Newly Discovered Super-Earth Could be the Best Planet to Support Life
One of the things that fascinate astronomers and physicists the most is the discovery of planets or other celestial bodies that can be a good candidate to support life. And just yesterday, the European Southern Observatory (ESO) confirmed the presence of a super-Earth exoplanet, called LHS 1140B, that orbits around a faint red dwarf star in the constellation of Cetus. The paper detailing the discovery is published on April 19, 2017, issue of Nature.
[Image Source: MEarth Harvard University]
The LSH 1140B
This new super-Earth exoplanet was initially detected by the MEarth facility from the Harvard Center for Astrophysics. ESO's High Accuracy Radial velocity Planet Searcher (HARPS) instrument then made the crucial follow-up observations that confirmed the presence of the exoplanet. HARPS was also able to determine the orbital period of the exoplanet which provided information that helped calculate its mass and density. LHS 1140B is 6.6 times the mass of Earth which suggest it has a rocky composition because of its immense density.
LHS 1140B was discovered using the transit method. This is when an observation is made from Earth that shows a star dimming as a planet cross in front of it. As the researchers measured how much light the exoplanet blocks, they have deduced that it is about 11,000 miles in diameter, approximately 40% of Earth's size. This rocky exoplanet orbits a red dwarf that is fifth of the Sun's size and is located very near to our planet at only 40 light years away.
"This is the most exciting exoplanet I’ve seen in the past decade. We could hardly hope for a better target to perform one of the biggest quests in science — searching for evidence of life beyond Earth", expressed Jason Dittman, the lead author of the published paper from the Harvard-Smithsonian Center for Astrophysics.
[Image Source: European Southern Observatory]
Currently, the super-Earth exoplanet is perhaps the best candidate for future observations to explore and characterize its atmosphere. LSH 1140B obtains the same amount of energy from its star just like Earth does from the Sun and this is the astronomers' basis that it may possess liquid water on its surface.
"The LHS 1140 system might prove to be an even more important target for the future characterization of planets in the habitable zone than Proxima b or TRAPPIST-1. This has been a remarkable year for exoplanet discoveries", says two of the European members of the team, Xavier Delfosse and Xavier Bonfils.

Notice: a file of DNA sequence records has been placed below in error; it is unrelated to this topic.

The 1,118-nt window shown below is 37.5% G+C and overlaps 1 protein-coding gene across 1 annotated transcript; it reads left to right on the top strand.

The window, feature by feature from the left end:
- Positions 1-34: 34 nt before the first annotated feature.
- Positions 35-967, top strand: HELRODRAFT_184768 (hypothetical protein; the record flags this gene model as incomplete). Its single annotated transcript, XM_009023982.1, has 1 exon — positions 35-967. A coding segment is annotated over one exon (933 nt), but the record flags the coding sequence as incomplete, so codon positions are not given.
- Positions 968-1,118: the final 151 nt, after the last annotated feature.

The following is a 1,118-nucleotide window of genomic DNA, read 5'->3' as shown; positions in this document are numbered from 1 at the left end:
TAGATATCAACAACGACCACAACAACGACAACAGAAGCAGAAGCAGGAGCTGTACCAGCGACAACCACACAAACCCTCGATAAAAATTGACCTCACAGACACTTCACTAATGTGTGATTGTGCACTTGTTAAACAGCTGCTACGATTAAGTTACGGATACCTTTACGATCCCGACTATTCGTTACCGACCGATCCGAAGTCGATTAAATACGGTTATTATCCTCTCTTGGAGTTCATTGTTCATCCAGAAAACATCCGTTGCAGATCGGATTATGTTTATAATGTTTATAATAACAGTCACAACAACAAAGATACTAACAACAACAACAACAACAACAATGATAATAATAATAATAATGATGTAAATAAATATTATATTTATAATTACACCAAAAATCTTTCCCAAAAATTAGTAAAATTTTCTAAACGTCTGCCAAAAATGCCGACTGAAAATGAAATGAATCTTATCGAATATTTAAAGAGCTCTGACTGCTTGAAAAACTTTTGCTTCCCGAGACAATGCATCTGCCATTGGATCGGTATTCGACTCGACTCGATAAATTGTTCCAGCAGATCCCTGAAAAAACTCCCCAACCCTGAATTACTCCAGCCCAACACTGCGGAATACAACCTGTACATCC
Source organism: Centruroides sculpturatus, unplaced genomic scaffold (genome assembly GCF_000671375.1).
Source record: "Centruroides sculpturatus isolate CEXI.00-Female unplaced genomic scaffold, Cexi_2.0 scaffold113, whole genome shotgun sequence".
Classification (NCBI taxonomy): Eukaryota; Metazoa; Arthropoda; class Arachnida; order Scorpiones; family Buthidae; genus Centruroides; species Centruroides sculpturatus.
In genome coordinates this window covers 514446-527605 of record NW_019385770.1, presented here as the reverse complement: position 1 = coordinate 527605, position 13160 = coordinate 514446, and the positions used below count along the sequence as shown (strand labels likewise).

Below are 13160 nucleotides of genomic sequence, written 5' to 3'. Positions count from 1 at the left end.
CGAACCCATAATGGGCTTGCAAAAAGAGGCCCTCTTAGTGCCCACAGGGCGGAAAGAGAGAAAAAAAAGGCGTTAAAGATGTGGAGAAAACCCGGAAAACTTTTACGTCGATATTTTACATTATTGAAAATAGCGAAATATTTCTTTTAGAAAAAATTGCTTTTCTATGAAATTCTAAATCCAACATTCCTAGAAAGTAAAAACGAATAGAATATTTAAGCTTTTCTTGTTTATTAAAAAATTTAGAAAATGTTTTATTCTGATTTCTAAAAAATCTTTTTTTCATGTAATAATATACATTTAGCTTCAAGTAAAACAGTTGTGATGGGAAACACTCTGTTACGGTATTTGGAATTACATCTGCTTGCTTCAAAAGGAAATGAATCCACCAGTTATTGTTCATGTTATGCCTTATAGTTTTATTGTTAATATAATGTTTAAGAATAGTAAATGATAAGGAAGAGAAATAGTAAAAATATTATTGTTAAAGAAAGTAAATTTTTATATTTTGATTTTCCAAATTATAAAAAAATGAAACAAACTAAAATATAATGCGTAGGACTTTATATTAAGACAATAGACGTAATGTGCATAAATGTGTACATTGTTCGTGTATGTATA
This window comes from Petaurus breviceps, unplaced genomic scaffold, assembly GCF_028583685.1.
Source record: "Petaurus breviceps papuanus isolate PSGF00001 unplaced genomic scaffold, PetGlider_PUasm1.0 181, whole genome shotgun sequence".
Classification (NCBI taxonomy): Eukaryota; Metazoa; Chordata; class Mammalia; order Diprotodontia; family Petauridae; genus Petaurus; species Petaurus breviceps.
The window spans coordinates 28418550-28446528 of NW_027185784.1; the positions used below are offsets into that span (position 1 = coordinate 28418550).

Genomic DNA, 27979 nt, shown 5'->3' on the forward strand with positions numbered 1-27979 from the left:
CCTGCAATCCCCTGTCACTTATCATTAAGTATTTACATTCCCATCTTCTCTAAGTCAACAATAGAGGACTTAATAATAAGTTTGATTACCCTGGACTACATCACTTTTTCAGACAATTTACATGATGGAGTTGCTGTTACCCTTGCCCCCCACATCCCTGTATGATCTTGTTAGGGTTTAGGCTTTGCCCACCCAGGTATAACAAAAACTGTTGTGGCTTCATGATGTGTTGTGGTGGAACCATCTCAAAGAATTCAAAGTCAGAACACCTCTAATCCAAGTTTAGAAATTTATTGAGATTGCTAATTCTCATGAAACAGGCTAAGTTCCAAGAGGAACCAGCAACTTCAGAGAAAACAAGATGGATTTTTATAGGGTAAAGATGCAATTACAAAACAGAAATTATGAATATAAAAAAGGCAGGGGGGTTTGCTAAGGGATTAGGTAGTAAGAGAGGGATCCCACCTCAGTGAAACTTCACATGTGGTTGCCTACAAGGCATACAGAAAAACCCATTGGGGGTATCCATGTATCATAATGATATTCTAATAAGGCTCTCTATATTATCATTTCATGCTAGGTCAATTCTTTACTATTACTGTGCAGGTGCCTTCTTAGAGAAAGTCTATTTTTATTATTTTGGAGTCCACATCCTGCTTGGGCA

The exoplanet's past
LHS 1140B may be considered as habitable now but studies suggest that the exoplanet probably had a harsh and grim past. When the red dwarf was young, it would have covered the super-Earth planet with a harsh ultraviolet glare that could have drained any water that existed in its atmosphere. That phenomenon could follow the same greenhouse effect trend that is currently visible in Venus.
Being almost seven times larger than Earth, LHS 1140B might have had a magma ocean on its surface for millions of years. The heat from natural radioactive elements suggests that it powered the, once active, ocean of lava which in turn supplied steam into the atmosphere many years after the star settled to its present, steady glow. This process could have replaced the lost surface water, giving the planet a currently habitable condition.
"Right now we're just making educated guesses about the content of this planet's atmosphere," said Dittmann. "Future observations might enable us to detect the atmosphere of a potentially habitable planet for the first time. We plan to search for water, and ultimately molecular oxygen."
Into the future
NASA/ESA Hubble Space Telescopes will conduct observations very soon to determine how much high-energy radiation is sprinkled upon the super-Earth exoplanet. This will give astronomers more details on LHS 1140B's capacity to support life.
As the developments of powerful telescopes are made, like that of ESO's Extremely Large Telescope, precise observations of many exoplanets' atmospheres can be conducted. The discovery of LHS 1140B gives astronomers a treat as it is an outstanding candidate for such studies. Because the exoplanet transits the red dwarf star, the presence of air can be examined. The future large telescopes will be able to capture subtle signals if the exoplanet's atmosphere will filter through any of the star's light as it moves in front of the star.